True, blockchain is still in its early stages of development and deployment. Its capabilities have been often oversold, as is the case with just about all promising technologies. But, as the WEF report argues, if blockchain one days lives up to its promise, it could “transform how society operates, becoming one of the most significant innovations since the creation of the internet. The opportunity to harness this innovation to help tackle environmental challenges is equally significant.”

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Why institutional investors are entering the digital asset space – Edward Woodford

MIT Sloan Master of Finance Alumnus Edward Woodford

Digital assets have garnered increasing interest from institutional investors, despite questions remaining around the regulation, security, and reliability of trading venues. Today, the largest trading venues – typically referred to as “crypto exchanges” – serve individual investors and traders, are limited to spot trading, and are often unregulated or based in foreign jurisdictions. What’s more, they often lack the technological infrastructure and depth of liquidity to execute larger orders that institutions require.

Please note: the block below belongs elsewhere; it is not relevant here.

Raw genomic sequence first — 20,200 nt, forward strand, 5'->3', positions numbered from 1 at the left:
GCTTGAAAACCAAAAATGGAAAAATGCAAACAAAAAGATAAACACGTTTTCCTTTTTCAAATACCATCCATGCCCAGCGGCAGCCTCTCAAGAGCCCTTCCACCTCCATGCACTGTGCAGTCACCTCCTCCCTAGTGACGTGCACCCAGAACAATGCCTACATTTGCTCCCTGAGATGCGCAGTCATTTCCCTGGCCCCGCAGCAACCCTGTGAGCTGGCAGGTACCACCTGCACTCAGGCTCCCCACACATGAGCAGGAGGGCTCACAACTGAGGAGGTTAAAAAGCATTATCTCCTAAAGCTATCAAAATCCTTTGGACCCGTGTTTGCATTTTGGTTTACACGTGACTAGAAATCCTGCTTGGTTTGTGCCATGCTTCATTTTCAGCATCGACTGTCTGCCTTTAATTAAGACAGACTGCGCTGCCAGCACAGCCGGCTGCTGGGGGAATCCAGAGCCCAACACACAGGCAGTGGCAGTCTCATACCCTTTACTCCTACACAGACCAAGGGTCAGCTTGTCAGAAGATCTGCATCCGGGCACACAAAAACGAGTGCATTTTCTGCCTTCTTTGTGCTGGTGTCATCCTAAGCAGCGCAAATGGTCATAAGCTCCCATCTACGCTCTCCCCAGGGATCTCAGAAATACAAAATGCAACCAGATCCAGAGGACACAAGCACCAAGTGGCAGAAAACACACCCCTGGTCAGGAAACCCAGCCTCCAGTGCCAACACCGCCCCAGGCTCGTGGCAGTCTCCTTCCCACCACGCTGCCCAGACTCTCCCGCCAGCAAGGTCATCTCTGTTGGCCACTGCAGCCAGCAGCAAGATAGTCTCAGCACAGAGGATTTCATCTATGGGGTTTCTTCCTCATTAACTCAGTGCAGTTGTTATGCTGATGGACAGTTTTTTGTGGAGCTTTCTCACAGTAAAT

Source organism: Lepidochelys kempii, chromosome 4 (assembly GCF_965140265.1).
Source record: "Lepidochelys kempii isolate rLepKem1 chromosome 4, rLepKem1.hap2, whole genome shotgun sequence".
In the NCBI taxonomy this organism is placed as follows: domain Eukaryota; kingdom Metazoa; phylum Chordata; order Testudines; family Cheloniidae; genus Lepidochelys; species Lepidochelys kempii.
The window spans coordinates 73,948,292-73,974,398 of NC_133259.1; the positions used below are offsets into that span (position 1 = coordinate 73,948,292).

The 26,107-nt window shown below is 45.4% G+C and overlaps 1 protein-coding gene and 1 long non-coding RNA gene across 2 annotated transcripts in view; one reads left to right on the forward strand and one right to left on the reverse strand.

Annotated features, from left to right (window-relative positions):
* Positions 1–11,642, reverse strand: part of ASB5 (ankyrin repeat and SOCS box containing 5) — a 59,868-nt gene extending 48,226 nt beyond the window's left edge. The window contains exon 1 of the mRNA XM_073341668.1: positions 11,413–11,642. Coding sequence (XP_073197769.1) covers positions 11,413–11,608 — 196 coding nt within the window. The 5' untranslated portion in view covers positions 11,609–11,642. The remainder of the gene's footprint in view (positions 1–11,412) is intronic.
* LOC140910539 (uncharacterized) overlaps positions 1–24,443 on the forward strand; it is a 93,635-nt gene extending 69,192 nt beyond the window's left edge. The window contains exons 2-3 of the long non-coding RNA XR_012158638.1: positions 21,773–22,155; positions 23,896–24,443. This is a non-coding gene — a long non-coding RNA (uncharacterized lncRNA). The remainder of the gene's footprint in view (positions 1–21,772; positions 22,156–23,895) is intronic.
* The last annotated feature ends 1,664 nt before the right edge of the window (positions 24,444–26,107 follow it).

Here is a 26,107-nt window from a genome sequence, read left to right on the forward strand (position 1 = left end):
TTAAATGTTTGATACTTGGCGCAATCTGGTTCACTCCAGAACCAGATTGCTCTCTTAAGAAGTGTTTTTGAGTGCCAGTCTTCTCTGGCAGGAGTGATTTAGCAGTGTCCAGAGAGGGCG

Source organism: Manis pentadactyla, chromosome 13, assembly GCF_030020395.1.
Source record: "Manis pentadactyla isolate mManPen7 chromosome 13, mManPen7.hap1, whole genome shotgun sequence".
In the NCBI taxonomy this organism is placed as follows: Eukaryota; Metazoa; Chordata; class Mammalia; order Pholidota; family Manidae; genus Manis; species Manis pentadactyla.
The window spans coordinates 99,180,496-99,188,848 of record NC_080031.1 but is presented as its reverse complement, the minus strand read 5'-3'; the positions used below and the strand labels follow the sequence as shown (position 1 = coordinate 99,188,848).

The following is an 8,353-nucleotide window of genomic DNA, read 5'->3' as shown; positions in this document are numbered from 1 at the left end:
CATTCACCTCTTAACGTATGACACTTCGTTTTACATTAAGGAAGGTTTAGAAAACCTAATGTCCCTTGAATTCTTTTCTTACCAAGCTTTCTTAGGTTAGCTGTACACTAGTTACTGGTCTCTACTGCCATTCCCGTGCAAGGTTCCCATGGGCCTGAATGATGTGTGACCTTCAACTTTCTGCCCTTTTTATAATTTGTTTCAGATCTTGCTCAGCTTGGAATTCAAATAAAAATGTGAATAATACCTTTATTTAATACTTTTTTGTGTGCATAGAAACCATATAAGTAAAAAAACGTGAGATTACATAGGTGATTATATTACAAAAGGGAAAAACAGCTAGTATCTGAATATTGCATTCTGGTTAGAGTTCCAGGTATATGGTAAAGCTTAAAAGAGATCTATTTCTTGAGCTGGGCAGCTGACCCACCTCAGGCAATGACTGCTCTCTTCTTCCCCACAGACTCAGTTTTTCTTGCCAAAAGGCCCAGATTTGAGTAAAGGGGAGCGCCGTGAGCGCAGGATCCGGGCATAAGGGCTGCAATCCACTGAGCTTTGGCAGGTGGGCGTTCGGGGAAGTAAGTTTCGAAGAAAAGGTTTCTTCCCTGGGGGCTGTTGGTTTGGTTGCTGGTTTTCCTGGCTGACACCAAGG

As a result, many of these institutional investors – typically those managing large amounts of money – bypass exchanges and turn to the opaque world of over-the-counter (OTC) trading, buying and selling large amounts of cryptocurrency directly with a specific counterparty. Deals are done in the dark, primarily through messaging platforms like Telegram and Skype. We estimate that the OTC market is currently around three times greater than the on-exchange volume.